Doing a group tour is a great option for couples because everything is planned, so there’s less stress about finding accommodation, running for the last train, or finding a (good) cheap restaurant that won’t give you food poisoning. So that saves a lot of possible arguments and frustrations! And when it comes to activities, you’ll have a group to hang back with if you’re not into bungee jumping in Queenstown while your partner already has the harness on. 

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3. Talk it out – but listen, too 

Two girls sitting in a field in Peru

Talk about the little things. Photo by Ciara Johnson.

Communication is key to any relationship, with or without travel. But in this case, I learned that listening is especially important. We can talk all we want, but if no one’s listening, what’s the point? When you’re on the road, you should be able to talk about feelings, plans, likes, and dislikes. 

Express your emotions to your partner rather than bottling things up. You don’t want to be on holiday with a salty attitude because your partner’s stuff is sprawled out over the hotel room. All you have to do is tell them it bothers you and provide a solution so that you two can keep moving forward. Easy, right? 

RELATED: I TOOK MY SPOUSE ON A GROUP TOUR; HERE’S WHAT IT WAS REALLY LIKE

4. Schedule some alone time 

Two people relaxing in a hammock.

Schedule in some solo time. Photo by Stephen Parry.

Let’s be real: it’s tough being around someone 24/7. Alone time is important because it will help you both take a breather. When I found myself getting annoyed at my partner over something insignificant, I knew it was time to have a few hours to myself. Sometimes that meant taking a walk or doing an activity on my own.

Embarking on a group tour is a smart option for couples or friends travelling together for the first time (or even after multiple travels together). When you’re on a tour, it takes the heat off from spending all your time with one person. Remember, you don’t have to be attached at the hip. Time apart is healthy. What’s that cheesy saying? Distance makes the heart grow fonder… there’s truth to that.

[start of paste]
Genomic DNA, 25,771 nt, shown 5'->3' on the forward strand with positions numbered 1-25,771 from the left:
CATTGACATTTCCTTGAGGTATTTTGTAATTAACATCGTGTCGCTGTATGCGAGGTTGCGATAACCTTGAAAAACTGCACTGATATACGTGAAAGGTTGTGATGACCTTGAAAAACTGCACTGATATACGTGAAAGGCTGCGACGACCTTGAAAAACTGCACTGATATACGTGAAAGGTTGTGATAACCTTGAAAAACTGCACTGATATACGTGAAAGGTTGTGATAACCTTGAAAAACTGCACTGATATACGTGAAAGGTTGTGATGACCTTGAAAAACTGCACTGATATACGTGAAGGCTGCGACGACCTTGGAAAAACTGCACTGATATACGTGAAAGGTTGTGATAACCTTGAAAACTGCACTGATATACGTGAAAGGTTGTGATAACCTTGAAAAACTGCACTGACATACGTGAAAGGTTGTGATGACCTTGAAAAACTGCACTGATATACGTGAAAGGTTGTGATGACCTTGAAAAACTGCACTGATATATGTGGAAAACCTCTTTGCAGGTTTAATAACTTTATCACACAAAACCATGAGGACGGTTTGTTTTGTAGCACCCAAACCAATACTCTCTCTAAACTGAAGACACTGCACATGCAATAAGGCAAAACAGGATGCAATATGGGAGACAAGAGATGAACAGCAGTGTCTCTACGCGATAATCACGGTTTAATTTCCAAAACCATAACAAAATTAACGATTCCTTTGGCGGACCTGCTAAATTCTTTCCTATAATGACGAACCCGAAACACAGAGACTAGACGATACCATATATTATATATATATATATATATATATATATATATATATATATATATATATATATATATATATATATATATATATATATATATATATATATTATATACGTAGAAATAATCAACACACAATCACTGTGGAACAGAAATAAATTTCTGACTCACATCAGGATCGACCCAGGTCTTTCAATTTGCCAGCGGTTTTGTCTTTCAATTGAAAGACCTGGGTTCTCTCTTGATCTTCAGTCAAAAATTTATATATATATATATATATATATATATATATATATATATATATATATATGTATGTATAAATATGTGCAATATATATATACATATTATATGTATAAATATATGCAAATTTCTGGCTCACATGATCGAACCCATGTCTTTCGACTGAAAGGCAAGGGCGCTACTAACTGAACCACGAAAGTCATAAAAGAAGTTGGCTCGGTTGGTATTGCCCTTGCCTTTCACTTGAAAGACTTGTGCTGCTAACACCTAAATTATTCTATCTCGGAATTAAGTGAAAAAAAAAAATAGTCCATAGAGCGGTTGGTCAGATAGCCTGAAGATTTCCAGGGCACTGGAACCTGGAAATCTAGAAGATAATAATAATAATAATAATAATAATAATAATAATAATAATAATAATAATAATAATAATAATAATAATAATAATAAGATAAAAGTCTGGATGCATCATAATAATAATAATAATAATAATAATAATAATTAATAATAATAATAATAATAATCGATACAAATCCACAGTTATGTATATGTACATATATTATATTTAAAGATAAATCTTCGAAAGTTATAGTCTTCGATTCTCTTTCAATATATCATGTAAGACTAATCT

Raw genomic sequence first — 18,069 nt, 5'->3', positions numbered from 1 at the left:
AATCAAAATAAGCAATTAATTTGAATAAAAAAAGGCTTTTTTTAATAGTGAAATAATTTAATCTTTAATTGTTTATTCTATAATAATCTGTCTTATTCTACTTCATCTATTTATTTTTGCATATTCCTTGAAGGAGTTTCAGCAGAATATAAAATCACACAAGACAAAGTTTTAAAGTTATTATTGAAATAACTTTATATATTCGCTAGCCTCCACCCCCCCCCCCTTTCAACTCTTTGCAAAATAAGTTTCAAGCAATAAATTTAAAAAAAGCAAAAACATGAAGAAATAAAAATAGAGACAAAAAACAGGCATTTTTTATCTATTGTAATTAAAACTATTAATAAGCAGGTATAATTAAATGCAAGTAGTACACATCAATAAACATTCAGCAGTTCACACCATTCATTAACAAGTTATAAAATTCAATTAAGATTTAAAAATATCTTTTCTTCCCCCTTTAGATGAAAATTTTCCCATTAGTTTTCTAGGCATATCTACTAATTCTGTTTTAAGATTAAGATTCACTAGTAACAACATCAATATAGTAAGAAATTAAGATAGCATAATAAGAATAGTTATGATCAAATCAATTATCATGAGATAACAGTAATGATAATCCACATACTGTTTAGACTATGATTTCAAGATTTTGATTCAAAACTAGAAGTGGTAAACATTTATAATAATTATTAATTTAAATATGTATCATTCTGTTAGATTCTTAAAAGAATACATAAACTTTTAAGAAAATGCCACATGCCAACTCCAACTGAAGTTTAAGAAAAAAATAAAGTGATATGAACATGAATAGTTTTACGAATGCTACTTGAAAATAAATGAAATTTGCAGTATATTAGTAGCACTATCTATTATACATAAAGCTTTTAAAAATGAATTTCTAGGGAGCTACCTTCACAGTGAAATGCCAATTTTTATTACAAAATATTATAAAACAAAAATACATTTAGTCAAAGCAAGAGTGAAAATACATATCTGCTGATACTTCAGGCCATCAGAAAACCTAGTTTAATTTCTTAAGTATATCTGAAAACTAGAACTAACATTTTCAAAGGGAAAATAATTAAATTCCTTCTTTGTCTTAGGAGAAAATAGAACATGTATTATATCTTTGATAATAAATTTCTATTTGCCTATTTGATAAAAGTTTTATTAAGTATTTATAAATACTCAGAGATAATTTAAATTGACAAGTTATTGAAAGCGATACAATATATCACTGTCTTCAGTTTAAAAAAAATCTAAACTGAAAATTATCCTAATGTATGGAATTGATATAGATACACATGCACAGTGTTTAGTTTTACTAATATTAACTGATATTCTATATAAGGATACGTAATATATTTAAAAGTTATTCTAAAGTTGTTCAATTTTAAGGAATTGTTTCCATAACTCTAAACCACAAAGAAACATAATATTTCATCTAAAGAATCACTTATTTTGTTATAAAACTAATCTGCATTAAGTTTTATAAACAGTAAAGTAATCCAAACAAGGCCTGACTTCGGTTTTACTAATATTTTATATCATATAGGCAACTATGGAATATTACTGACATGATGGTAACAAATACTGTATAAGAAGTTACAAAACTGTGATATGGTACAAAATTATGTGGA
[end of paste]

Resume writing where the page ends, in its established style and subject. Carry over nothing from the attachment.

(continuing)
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5. Be a team

A couple jumping in the air in Bolivia

Better together! Photo by Marina Nazario.

What do game-winning teams have in common? Communication, honesty, strategies, goals, trust, and respect, to name a few. This should be the same with you and your partner. You two are a team ready to explore the world! You look out for each other, trust each other, and respect each other. That’s the formula for a positive holiday and growing relationship.

After years of navigating through these lessons of travelling with my partner, I’ve found that I’m a better person toward him. I’m more patient, I’m a better listener, and I’m more appreciative. (Don’t be mistaken, I’m still a neurotic traveller.) 

The travel experiences that we’ve had together, such as hiking in Argentina or having our belongings stolen in Thailand, helps us tackle obstacles in our daily life. Plus, travelling together is just more fun.

Travelling with your partner or bestie can be so much easier when you’re part of a group tour. Check out our range of small group adventures for 18 to 29s now.  

Feature photo by Marina Nazario.